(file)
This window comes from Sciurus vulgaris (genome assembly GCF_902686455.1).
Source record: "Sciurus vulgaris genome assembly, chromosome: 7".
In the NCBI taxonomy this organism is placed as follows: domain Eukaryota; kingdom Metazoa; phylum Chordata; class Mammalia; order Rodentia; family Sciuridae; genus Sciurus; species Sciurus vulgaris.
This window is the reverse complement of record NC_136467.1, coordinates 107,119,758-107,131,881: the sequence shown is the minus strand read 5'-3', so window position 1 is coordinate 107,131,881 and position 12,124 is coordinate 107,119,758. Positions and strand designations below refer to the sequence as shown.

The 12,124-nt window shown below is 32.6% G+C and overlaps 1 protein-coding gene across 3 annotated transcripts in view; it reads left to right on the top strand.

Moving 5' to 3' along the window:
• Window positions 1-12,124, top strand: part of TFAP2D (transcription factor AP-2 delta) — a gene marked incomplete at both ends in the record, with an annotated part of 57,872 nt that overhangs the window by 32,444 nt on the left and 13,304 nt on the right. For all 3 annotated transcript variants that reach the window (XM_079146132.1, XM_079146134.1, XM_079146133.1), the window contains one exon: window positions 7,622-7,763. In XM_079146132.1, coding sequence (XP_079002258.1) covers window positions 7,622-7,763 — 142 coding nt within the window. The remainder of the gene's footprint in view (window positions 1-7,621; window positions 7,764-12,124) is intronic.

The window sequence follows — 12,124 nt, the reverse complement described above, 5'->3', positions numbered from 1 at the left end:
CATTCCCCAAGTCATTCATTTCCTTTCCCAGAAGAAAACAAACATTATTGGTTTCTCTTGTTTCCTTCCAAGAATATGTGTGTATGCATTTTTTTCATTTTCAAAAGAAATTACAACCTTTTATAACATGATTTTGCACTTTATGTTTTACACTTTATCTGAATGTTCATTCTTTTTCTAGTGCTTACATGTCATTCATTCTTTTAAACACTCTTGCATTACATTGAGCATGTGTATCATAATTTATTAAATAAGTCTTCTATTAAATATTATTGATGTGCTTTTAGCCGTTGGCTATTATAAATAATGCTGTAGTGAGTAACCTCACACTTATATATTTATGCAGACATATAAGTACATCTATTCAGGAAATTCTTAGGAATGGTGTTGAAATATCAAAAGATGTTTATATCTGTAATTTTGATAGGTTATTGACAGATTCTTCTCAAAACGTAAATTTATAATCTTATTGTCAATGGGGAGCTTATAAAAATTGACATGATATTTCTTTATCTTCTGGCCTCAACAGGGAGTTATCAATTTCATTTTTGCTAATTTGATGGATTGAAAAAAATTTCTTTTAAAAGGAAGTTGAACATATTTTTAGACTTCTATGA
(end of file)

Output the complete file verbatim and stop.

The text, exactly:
This window comes from Sciurus vulgaris (genome assembly GCF_902686455.1).
Source record: "Sciurus vulgaris genome assembly, chromosome: 7".
In the NCBI taxonomy this organism is placed as follows: domain Eukaryota; kingdom Metazoa; phylum Chordata; class Mammalia; order Rodentia; family Sciuridae; genus Sciurus; species Sciurus vulgaris.
This window is the reverse complement of record NC_136467.1, coordinates 107,119,758-107,131,881: the sequence shown is the minus strand read 5'-3', so window position 1 is coordinate 107,131,881 and position 12,124 is coordinate 107,119,758. Positions and strand designations below refer to the sequence as shown.

The 12,124-nt window shown below is 32.6% G+C and overlaps 1 protein-coding gene across 3 annotated transcripts in view; it reads left to right on the top strand.

Moving 5' to 3' along the window:
• Window positions 1-12,124, top strand: part of TFAP2D (transcription factor AP-2 delta) — a gene marked incomplete at both ends in the record, with an annotated part of 57,872 nt that overhangs the window by 32,444 nt on the left and 13,304 nt on the right. For all 3 annotated transcript variants that reach the window (XM_079146132.1, XM_079146134.1, XM_079146133.1), the window contains one exon: window positions 7,622-7,763. In XM_079146132.1, coding sequence (XP_079002258.1) covers window positions 7,622-7,763 — 142 coding nt within the window. The remainder of the gene's footprint in view (window positions 1-7,621; window positions 7,764-12,124) is intronic.

The window sequence follows — 12,124 nt, the reverse complement described above, 5'->3', positions numbered from 1 at the left end:
CATTCCCCAAGTCATTCATTTCCTTTCCCAGAAGAAAACAAACATTATTGGTTTCTCTTGTTTCCTTCCAAGAATATGTGTGTATGCATTTTTTTCATTTTCAAAAGAAATTACAACCTTTTATAACATGATTTTGCACTTTATGTTTTACACTTTATCTGAATGTTCATTCTTTTTCTAGTGCTTACATGTCATTCATTCTTTTAAACACTCTTGCATTACATTGAGCATGTGTATCATAATTTATTAAATAAGTCTTCTATTAAATATTATTGATGTGCTTTTAGCCGTTGGCTATTATAAATAATGCTGTAGTGAGTAACCTCACACTTATATATTTATGCAGACATATAAGTACATCTATTCAGGAAATTCTTAGGAATGGTGTTGAAATATCAAAAGATGTTTATATCTGTAATTTTGATAGGTTATTGACAGATTCTTCTCAAAACGTAAATTTATAATCTTATTGTCAATGGGGAGCTTATAAAAATTGACATGATATTTCTTTATCTTCTGGCCTCAACAGGGAGTTATCAATTTCATTTTTGCTAATTTGATGGATTGAAAAAAATTTCTTTTAAAAGGAAGTTGAACATATTTTTAGACTTCTATGA